Jim Walters, an all-round Scot, who owns The Caledonian Kitchen, makers of fine Celtic fare, and signs off his emails “Laird O ‘ Tha Haggis,” told me he couldn’t be more excited at the prospect of having to contend with Scottish rivals. Walters, whose haggis are made in Ohio (the canned variety) and Florida (frozen in artificial fibrous skins) spoke to me from his home near Dallas, Texas. ”I love competition, I absolutely thrive on it,” he said over the phone.
However, one thing that Walter isn’t too happy about is that the Scots don’t want to play fair. U.S. beef products are banned in the EU and Walters’ haggis are made using Highland cattle, sirloin beef and beef livers. Even his lamb version has beef livers, making them a no-no for his Celtic cousins. Still, he doesn’t think he’ll lose out too much. He knows the competition will be stiff but he has great confidence in his recipe which he has refined over the last 20 years. And it appears that the Scots don’t think it’s half bad either. When Walters entered an early prototype of his sirloin beef haggis to a competition at the venerable St Andrews, he was the only Yankee pitted against nine other local haggis makers. Despite the fact his early incarnation was not nearly as good as the product he sells today, he walked away in fifth place.
This year Walters’ sales are already 20% up on last year and with last minute orders still coming in for Burn’s week, “the dust hasn’t settled yet,” he said. Not only is he optimistic for what the future holds in the U.S., but he’s already planning world domination (provided those nasty Europeans let up, of course). “I can’t wait to sell my haggis to the Scots,” he said,” I love free trade.”
Ron Thurston who runs McKeans North America, which produces haggis from the unlikely city of Bangor, Maine, is similarly worry-free about the prospect of Scottish haggis killing his business. But for a different reason from Walters. “I think its an urban myth that the USDA is going to change its rulings to permit the importation of Scottish haggis,” said Thurston. Thurston who makes haggis with a more traditional slant, combining lamb meat with lambs heart, kidney and liver and a secret blend of spices and oats that are shipped directly from Scotland, said the subject comes up every year and nothing changes. In fact, he was interviewed this time last year on the BBC on very same subject. But this isn’t where his theory ends. Thurston suspects that an Edinburgh based haggis supplier, jealous of McKean’s success in the U.S., is responsible for this “rumor”.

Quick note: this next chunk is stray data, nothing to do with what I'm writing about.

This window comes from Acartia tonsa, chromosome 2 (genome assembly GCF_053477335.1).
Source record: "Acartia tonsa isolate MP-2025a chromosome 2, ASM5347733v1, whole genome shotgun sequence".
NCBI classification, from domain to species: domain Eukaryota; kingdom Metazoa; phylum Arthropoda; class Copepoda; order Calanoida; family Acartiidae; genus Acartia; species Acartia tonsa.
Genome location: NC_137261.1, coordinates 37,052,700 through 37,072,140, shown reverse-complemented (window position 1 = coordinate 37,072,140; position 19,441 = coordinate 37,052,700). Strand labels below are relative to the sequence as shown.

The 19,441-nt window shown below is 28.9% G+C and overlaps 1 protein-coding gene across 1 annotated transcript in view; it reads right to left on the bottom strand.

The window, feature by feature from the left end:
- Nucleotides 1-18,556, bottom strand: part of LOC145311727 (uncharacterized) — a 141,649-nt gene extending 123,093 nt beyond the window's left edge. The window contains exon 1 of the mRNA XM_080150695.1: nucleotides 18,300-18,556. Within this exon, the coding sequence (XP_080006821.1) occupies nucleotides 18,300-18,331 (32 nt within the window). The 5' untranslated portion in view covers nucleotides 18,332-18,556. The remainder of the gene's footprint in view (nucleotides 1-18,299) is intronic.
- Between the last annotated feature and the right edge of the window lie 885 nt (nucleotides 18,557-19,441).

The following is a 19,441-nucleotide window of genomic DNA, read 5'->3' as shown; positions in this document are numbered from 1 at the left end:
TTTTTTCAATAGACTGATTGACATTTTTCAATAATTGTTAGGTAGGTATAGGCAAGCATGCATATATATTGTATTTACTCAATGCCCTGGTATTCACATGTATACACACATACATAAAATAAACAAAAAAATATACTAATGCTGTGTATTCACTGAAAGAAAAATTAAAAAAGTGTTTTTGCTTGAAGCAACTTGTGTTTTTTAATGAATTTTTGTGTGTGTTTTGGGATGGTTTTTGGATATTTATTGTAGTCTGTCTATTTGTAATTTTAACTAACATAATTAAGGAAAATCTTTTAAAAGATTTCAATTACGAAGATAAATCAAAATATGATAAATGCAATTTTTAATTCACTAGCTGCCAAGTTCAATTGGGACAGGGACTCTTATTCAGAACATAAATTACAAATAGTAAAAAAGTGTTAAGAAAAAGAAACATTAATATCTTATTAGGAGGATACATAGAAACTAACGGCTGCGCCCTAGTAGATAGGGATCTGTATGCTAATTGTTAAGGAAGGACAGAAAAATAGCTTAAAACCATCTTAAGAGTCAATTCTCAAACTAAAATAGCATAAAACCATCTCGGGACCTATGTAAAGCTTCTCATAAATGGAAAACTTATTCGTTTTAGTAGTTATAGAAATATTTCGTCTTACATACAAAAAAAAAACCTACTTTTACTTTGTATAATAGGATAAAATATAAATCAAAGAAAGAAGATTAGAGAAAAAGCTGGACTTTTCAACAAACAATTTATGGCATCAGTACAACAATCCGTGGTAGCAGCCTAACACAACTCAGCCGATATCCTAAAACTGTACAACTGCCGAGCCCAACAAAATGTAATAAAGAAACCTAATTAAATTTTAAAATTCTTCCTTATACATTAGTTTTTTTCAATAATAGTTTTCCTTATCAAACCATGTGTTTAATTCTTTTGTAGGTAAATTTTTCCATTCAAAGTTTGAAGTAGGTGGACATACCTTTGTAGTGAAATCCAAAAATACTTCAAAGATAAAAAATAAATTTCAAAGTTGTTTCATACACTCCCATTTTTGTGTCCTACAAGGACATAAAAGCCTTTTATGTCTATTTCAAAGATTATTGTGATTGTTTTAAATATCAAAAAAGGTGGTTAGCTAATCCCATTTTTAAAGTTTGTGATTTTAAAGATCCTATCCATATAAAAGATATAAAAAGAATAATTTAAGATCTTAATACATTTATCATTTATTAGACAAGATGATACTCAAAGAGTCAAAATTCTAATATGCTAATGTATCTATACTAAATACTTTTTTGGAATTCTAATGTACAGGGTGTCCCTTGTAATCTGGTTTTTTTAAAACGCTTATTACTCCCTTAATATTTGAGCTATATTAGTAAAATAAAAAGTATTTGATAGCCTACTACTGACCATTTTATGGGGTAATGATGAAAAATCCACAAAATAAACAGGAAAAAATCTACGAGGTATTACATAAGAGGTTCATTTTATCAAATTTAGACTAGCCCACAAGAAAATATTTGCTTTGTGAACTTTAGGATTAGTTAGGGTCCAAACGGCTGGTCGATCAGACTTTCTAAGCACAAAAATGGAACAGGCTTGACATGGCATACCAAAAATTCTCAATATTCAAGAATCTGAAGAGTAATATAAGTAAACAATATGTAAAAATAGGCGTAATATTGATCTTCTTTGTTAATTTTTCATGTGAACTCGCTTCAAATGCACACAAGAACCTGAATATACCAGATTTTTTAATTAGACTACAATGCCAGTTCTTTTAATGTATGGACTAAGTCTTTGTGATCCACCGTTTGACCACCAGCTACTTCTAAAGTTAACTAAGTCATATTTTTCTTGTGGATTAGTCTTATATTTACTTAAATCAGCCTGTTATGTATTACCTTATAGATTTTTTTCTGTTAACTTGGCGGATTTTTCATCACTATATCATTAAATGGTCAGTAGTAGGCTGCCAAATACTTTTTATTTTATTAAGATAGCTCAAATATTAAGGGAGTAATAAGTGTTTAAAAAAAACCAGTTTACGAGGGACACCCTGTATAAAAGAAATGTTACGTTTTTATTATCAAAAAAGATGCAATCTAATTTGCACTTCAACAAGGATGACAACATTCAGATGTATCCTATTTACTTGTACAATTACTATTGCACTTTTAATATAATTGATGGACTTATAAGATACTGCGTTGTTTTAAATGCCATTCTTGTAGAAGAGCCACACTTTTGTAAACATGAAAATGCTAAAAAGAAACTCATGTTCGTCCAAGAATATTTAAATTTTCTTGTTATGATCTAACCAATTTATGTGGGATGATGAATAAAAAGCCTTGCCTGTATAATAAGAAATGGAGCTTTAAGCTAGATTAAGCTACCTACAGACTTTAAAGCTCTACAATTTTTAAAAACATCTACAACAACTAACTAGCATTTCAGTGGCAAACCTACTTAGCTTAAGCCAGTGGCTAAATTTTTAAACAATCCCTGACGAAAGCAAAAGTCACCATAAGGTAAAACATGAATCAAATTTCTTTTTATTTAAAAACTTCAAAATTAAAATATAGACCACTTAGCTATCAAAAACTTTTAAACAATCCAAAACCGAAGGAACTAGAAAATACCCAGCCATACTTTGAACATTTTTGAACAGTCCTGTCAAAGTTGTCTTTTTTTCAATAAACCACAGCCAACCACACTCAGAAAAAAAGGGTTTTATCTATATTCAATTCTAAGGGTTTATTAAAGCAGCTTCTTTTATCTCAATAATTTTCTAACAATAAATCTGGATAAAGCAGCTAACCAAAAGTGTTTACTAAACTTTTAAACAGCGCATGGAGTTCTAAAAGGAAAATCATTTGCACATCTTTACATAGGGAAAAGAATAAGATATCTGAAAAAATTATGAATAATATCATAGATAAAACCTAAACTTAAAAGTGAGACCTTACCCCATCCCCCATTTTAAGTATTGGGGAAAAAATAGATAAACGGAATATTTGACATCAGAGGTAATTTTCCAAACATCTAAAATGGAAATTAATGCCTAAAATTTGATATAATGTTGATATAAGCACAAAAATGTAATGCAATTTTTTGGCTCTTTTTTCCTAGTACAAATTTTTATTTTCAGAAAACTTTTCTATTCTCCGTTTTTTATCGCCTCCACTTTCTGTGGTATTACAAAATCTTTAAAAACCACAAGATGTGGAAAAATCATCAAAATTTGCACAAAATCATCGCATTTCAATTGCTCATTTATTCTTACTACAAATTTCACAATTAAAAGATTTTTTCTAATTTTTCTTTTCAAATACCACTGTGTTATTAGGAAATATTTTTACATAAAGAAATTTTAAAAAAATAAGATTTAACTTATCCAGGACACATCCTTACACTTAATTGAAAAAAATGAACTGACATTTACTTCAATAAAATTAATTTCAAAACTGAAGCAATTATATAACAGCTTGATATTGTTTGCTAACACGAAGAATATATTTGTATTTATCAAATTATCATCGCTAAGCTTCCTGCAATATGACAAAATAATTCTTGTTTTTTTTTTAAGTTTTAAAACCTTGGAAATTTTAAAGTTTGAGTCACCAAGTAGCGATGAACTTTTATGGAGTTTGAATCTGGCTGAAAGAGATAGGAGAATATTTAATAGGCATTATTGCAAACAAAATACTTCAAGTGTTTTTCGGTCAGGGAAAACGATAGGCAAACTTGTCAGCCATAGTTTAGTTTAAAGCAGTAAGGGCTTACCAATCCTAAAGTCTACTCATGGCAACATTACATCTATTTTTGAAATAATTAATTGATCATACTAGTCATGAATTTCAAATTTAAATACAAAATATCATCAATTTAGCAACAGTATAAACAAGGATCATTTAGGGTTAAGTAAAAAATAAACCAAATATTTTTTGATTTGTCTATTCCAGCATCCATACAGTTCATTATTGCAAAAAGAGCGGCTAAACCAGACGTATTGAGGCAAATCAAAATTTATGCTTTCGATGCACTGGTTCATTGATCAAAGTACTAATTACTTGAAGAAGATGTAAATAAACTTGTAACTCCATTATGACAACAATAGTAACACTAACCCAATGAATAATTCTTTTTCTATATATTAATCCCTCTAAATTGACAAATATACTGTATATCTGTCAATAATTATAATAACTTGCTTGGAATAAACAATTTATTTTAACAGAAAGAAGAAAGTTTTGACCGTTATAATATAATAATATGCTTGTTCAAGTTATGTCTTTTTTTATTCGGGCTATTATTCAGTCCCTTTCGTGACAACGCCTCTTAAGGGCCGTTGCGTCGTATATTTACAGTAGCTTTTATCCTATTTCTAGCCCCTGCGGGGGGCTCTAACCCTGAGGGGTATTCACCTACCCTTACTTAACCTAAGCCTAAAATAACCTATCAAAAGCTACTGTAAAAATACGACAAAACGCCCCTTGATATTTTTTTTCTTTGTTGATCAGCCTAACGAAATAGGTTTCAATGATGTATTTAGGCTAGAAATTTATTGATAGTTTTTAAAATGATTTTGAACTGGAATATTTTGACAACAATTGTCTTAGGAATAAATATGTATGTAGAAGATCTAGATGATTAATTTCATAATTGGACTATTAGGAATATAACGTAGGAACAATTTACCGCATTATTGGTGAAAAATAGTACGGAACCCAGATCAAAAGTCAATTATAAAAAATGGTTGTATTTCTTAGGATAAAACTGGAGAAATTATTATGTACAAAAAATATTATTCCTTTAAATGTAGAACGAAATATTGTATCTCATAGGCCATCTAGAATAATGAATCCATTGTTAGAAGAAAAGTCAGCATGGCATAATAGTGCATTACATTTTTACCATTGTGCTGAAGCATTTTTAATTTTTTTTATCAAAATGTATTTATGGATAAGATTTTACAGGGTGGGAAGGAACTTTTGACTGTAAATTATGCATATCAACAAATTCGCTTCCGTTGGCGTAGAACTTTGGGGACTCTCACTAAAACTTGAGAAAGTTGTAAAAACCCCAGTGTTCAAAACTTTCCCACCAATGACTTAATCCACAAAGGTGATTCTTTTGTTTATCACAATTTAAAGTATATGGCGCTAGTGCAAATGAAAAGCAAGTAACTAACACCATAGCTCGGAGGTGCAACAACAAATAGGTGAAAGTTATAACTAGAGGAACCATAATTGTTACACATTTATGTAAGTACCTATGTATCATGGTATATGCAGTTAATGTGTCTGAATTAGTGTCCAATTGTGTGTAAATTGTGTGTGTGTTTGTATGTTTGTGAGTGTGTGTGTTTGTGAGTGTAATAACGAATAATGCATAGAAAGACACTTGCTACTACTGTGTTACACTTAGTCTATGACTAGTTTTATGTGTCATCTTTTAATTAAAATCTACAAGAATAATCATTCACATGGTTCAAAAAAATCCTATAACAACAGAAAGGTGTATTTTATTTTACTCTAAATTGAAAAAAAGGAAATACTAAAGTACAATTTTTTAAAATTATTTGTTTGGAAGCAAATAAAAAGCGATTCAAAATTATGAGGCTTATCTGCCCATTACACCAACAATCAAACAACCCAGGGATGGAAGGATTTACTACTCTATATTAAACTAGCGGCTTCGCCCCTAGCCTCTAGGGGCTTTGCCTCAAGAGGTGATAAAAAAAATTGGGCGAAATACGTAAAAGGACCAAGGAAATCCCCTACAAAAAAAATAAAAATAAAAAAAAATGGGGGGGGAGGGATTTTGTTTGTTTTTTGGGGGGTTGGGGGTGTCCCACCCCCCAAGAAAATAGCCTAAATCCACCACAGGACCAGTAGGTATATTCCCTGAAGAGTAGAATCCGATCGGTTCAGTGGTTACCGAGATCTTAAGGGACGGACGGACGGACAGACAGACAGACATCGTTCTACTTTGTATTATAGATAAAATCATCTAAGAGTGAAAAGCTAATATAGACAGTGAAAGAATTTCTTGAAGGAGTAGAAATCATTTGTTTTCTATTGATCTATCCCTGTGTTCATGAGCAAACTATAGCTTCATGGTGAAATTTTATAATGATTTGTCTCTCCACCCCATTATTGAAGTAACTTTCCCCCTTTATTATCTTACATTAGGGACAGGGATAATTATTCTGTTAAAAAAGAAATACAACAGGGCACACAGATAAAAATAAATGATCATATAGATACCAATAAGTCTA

Thurston, whose Scotland based business partner is a certain William Gordon Wallace (seriously), started the US company six years ago after he called up Wallace’s Glasgow enterprise to order haggis and put the phone down not with a delivery of haggis on its way over but with an offer to extend the business to the U.S.
Thurston is adamant that the haggis that is made on this side of the Atlantic with Wallace’s only slightly tweaked recipe tastes just as good the stuff McKeans concocts in Glasgow. The lack of lung is indiscernible. As for the fact that his haggis is stuffed into an artificial casing as opposed to a genuine sheep’s stomach, “well, I don’t think that makes any difference,” Thurston said. To some, perhaps. I wonder if William Wallace would agree?